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Premenopausal fat intake and risk of breast cancer.
J Natl Cancer Inst 2003; 95(14):1079-85JNCI

Abstract

BACKGROUND

International comparisons and case-control studies have suggested a positive relation between dietary fat intake and breast cancer risk, but prospective studies, most of them involving postmenopausal women, have not supported this association. We conducted a prospective analysis of the relation between dietary fat intake and breast cancer risk among premenopausal women enrolled in the Nurses' Health Study II.

METHODS

Dietary fat intake and breast cancer risk were assessed among 90 655 premenopausal women aged 26 to 46 years in 1991. Fat intake was assessed with a food-frequency questionnaire at baseline in 1991 and again in 1995. Breast cancers were self-reported and confirmed by review of pathology reports. Multivariable relative risks (RRs) and 95% confidence intervals (CIs) were calculated. All statistical tests were two-sided.

RESULTS

During 8 years of follow-up, 714 women developed incident invasive breast cancer. Relative to women in the lowest quintile of fat intake, women in the highest quintile of intake had a slight increased risk of breast cancer (RR = 1.25, 95% CI = 0.98 to 1.59; P(trend) =.06). The increase was associated with intake of animal fat but not vegetable fat; RRs for the increasing quintiles of animal fat intake were 1.00 (referent), 1.28, 1.37, 1.54, and 1.33 (95% CI = 1.02 to 1.73; P(trend) =.002). Intakes of both saturated and monounsaturated fat were related to modestly elevated breast cancer risk. Among food groups contributing to animal fat, red meat and high-fat dairy foods were each associated with an increased risk of breast cancer.

CONCLUSIONS

Intake of animal fat, mainly from red meat and high-fat dairy foods, during premenopausal years is associated with an increased risk of breast cancer.

Authors+Show Affiliations

Channing Laboratory, Department of Medicine, Harvard Medical School and Brigham and Women's Hospital, Boston, MA 02115, USA. eunyoung.cho@channing.harvard.eduNo affiliation info availableNo affiliation info availableNo affiliation info availableNo affiliation info availableNo affiliation info availableNo affiliation info available

Pub Type(s)

Journal Article
Research Support, U.S. Gov't, P.H.S.

Language

eng

PubMed ID

12865454

Citation

Cho, Eunyoung, et al. "Premenopausal Fat Intake and Risk of Breast Cancer." Journal of the National Cancer Institute, vol. 95, no. 14, 2003, pp. 1079-85.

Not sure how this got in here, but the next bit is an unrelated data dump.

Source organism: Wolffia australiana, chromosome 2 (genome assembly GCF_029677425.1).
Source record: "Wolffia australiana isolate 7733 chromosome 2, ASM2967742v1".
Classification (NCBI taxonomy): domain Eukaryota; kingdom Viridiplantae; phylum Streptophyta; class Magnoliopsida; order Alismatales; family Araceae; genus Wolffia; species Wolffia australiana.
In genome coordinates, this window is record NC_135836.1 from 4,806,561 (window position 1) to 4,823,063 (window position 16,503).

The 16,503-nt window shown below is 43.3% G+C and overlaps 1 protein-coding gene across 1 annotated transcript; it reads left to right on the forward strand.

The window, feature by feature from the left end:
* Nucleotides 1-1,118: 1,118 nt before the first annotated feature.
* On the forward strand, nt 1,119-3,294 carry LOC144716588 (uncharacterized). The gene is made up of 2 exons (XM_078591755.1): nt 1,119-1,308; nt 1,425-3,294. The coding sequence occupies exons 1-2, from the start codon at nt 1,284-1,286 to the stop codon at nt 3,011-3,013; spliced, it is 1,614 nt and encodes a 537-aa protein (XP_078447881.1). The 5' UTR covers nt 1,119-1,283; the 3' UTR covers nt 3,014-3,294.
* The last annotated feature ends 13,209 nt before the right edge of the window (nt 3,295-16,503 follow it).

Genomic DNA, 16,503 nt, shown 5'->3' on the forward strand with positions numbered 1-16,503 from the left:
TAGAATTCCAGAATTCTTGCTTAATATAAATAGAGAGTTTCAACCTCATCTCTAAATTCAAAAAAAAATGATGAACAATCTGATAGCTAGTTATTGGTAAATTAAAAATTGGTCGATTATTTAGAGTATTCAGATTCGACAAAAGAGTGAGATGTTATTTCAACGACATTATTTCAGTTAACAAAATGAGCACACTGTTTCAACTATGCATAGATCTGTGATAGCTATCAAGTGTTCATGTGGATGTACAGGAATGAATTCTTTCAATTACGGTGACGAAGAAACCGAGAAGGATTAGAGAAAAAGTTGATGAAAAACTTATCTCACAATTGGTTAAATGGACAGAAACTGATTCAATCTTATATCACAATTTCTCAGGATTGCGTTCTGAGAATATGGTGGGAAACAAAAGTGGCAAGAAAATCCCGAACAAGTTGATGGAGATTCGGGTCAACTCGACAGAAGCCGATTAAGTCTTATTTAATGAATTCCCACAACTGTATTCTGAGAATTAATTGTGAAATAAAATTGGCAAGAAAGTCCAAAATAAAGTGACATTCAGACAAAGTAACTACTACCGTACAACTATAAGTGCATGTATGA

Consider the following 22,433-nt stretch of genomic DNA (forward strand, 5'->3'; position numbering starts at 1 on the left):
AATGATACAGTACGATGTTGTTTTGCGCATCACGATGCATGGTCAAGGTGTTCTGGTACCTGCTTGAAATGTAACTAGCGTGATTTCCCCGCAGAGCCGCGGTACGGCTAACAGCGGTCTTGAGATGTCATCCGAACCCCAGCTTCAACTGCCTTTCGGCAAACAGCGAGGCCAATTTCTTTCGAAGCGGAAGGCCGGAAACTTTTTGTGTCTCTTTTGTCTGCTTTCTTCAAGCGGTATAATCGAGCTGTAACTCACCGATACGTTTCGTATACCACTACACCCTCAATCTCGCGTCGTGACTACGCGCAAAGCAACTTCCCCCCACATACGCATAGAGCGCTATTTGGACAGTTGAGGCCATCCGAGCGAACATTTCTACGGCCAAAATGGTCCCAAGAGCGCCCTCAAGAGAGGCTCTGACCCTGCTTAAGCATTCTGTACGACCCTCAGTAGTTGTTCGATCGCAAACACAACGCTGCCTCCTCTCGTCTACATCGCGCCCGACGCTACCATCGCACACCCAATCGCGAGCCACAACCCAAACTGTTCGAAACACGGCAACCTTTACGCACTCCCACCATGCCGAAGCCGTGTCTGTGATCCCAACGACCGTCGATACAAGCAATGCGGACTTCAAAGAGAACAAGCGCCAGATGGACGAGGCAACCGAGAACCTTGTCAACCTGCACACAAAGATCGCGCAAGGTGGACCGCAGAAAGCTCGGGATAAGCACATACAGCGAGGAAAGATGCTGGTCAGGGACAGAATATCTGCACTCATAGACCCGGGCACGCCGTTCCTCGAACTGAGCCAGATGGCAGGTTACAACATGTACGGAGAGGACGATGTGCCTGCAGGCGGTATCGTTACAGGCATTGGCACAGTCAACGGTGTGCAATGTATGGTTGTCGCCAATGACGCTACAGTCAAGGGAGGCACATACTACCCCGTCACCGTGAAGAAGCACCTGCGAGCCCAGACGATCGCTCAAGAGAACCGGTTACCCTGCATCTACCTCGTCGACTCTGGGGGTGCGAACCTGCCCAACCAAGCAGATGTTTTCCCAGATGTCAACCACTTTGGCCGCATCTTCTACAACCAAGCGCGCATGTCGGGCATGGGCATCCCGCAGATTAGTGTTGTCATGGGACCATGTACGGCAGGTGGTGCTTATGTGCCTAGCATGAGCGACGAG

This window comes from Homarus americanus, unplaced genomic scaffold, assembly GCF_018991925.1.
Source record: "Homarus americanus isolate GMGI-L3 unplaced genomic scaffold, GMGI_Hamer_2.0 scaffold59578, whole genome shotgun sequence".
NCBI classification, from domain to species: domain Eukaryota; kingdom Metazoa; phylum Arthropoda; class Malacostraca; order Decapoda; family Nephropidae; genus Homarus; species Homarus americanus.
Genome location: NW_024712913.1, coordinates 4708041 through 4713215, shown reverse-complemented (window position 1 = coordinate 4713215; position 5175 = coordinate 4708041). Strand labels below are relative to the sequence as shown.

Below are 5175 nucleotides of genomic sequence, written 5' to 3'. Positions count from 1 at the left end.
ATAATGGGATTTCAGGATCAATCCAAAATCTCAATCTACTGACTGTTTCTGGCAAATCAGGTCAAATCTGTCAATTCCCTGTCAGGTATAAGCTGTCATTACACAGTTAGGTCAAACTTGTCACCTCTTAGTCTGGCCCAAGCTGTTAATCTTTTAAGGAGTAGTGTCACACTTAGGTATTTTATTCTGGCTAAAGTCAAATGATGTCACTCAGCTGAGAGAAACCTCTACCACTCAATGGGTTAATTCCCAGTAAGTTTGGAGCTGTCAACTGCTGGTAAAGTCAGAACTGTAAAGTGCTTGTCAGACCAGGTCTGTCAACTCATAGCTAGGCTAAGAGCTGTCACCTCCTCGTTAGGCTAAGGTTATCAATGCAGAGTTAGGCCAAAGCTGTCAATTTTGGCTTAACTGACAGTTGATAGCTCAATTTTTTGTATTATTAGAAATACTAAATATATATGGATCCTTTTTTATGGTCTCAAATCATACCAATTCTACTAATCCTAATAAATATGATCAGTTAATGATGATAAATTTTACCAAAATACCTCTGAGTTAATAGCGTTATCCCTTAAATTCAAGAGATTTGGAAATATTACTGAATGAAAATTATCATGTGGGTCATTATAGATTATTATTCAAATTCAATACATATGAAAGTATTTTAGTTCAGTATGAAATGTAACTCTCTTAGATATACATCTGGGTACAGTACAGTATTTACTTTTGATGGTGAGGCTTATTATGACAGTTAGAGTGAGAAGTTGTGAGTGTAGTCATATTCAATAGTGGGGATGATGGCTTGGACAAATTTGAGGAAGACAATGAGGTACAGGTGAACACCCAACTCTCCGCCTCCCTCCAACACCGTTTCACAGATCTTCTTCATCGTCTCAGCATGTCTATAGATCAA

Cho E, Spiegelman D, Hunter DJ, et al. Premenopausal fat intake and risk of breast cancer. J Natl Cancer Inst. 2003;95(14):1079-85.
Cho, E., Spiegelman, D., Hunter, D. J., Chen, W. Y., Stampfer, M. J., Colditz, G. A., & Willett, W. C. (2003). Premenopausal fat intake and risk of breast cancer. Journal of the National Cancer Institute, 95(14), pp. 1079-85.
Cho E, et al. Premenopausal Fat Intake and Risk of Breast Cancer. J Natl Cancer Inst. 2003 Jul 16;95(14):1079-85. PubMed PMID: 12865454.
* Article titles in AMA citation format should be in sentence-case
TY - JOUR T1 - Premenopausal fat intake and risk of breast cancer. AU - Cho,Eunyoung, AU - Spiegelman,Donna, AU - Hunter,David J, AU - Chen,Wendy Y, AU - Stampfer,Meir J, AU - Colditz,Graham A, AU - Willett,Walter C, PY - 2003/7/17/pubmed PY - 2003/8/9/medline PY - 2003/7/17/entrez SP - 1079 EP - 85 JF - Journal of the National Cancer Institute JO - J. Natl. Cancer Inst. VL - 95 IS - 14 N2 - BACKGROUND: International comparisons and case-control studies have suggested a positive relation between dietary fat intake and breast cancer risk, but prospective studies, most of them involving postmenopausal women, have not supported this association. We conducted a prospective analysis of the relation between dietary fat intake and breast cancer risk among premenopausal women enrolled in the Nurses' Health Study II. METHODS: Dietary fat intake and breast cancer risk were assessed among 90 655 premenopausal women aged 26 to 46 years in 1991. Fat intake was assessed with a food-frequency questionnaire at baseline in 1991 and again in 1995. Breast cancers were self-reported and confirmed by review of pathology reports. Multivariable relative risks (RRs) and 95% confidence intervals (CIs) were calculated. All statistical tests were two-sided. RESULTS: During 8 years of follow-up, 714 women developed incident invasive breast cancer. Relative to women in the lowest quintile of fat intake, women in the highest quintile of intake had a slight increased risk of breast cancer (RR = 1.25, 95% CI = 0.98 to 1.59; P(trend) =.06). The increase was associated with intake of animal fat but not vegetable fat; RRs for the increasing quintiles of animal fat intake were 1.00 (referent), 1.28, 1.37, 1.54, and 1.33 (95% CI = 1.02 to 1.73; P(trend) =.002). Intakes of both saturated and monounsaturated fat were related to modestly elevated breast cancer risk. Among food groups contributing to animal fat, red meat and high-fat dairy foods were each associated with an increased risk of breast cancer. CONCLUSIONS: Intake of animal fat, mainly from red meat and high-fat dairy foods, during premenopausal years is associated with an increased risk of breast cancer. SN - 1460-2105 UR - https://www.unboundmedicine.com/medline/citation/12865454/Premenopausal_fat_intake_and_risk_of_breast_cancer_ L2 - https://academic.oup.com/jnci/article-lookup/doi/10.1093/jnci/95.14.1079 DB - PRIME DP - Unbound Medicine ER -